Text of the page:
India's navy is in the hunt for a new foreign fighter jet after rejecting an indigenously made aircraft as too heavy, the latest sign of the struggle to get Asian militaries to buy locally to grow their defence industries.
The navy last month invited manufacturers to pitch for 57 planes for its aircraft carriers, a multi-billion dollar order the government had hoped would go to the state-run producers of India's Tejas, a combat aircraft 33 years in the making.
India, South Korea, Taiwan and other Asian buyers are expected to intensify efforts this year to develop indigenous warplanes, military officials said, due to anxieties that the United States may be less engaged in the region under President Donald Trump.
But their hopes of manufacturing state-of-the-art warplanes could still be decades away as countries need more time to master the technology, experts said.
"It's been long on ambition short on success," Richard A. Bitzinger, senior fellow at Singapore's S Rajaratnam School of International Studies, said of the drive. "These things are being done because of techno-nationalism. They are done because these countries perceive of themselves as rising powers."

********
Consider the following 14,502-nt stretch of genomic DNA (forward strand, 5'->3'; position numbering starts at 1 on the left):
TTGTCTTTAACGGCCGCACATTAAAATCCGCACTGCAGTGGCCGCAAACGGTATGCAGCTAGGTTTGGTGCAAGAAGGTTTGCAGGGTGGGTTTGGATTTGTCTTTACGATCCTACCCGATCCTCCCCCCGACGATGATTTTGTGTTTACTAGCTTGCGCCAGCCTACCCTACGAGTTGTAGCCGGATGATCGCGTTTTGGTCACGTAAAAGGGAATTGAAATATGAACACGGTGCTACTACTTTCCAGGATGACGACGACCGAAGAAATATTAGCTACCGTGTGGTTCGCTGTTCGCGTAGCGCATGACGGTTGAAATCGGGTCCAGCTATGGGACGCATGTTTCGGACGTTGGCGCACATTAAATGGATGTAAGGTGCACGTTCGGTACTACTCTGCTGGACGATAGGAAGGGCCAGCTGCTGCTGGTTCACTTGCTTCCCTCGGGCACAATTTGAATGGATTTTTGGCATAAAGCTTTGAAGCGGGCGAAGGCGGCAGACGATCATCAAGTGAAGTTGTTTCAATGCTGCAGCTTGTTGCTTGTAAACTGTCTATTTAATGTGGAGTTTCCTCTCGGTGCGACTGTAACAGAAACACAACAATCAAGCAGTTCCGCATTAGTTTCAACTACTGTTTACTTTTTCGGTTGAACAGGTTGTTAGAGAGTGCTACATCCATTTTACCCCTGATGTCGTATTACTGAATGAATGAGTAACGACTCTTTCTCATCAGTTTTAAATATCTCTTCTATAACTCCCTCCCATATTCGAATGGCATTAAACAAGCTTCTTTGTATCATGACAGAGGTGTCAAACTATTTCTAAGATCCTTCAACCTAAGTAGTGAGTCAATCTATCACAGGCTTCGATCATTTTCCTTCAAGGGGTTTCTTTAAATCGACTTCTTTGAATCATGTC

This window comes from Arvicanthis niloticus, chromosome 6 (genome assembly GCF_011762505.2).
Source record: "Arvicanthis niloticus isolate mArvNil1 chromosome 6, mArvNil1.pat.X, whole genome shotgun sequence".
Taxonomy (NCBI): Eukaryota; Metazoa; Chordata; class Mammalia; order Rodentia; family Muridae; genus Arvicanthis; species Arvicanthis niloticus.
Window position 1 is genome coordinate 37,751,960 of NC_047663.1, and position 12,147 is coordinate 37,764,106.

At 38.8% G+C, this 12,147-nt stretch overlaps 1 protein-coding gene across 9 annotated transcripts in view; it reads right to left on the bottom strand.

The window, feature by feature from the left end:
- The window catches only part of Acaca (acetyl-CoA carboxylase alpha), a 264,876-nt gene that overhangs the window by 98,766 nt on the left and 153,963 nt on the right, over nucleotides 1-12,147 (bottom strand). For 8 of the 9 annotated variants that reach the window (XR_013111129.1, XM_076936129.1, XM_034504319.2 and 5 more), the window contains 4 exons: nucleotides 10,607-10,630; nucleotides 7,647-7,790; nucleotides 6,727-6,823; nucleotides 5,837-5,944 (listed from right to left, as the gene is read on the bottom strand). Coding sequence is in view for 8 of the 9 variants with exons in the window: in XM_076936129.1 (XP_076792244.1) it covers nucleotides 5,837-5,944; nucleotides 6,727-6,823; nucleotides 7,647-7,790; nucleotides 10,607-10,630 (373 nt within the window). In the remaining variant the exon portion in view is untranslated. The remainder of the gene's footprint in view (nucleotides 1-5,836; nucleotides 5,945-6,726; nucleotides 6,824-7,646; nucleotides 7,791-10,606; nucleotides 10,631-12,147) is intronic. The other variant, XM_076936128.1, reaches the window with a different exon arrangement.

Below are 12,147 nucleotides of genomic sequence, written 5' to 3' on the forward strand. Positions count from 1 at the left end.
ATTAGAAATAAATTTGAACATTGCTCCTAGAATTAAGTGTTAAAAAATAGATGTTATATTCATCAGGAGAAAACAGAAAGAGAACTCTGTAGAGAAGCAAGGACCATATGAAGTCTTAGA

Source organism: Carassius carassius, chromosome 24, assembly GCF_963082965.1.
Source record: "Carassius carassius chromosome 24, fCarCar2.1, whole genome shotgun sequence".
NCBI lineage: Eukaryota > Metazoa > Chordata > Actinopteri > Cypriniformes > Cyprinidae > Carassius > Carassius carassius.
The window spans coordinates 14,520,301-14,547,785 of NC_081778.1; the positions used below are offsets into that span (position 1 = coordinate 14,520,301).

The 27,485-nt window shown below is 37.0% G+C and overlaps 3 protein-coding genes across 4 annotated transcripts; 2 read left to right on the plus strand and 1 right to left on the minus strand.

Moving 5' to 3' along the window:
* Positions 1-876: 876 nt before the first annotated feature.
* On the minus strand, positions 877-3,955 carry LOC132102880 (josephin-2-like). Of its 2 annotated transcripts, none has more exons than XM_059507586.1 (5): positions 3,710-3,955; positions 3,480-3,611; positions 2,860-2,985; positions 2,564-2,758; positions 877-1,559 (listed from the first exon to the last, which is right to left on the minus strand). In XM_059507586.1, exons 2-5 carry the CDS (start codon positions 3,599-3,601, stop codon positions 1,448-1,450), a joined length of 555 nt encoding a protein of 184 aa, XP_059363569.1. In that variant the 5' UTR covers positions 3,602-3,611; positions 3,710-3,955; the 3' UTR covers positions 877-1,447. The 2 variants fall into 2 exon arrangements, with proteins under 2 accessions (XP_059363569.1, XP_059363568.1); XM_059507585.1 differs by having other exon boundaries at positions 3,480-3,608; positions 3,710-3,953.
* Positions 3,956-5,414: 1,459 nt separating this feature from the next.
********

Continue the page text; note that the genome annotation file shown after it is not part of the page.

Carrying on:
As part of Prime Minister Narendra Modi's "Make-in-India" campaign, scientists will showcase the Tejas warplane at an air show opening in Bengaluru on Tuesday. But the jet remains a work in progress, with only three in service with the air force.
To be ready for the #AeroIndia2017 : HAL's The fourth Series Production aircraft from Tejas flight line SP-4. @DefencePost @SpokespersonMoD pic.twitter.com/DAgnXNhtWC — DefenceAviationPost (@DefencePost) February 5, 2017
Boeing Co has pitched its F-A/18 Hornet, that the US navy flies from its carriers, to the Indian defence ministry, including an offer to build it locally. Sweden's Saab AB said on Friday it will offer the naval version of its Gripen fighter to the Indian navy.
India's top defence scientists said they were disappointed by the navy's decision and that fighter aircraft development was a challenge everywhere, including with the US Joint Strike Fighter, the F-35.
"Look at the F-35, with all the might of the multinational effort, is still evolving," said a source in the aeronautical development agency which is spearheading the LCA effort.
"There are no shortcuts."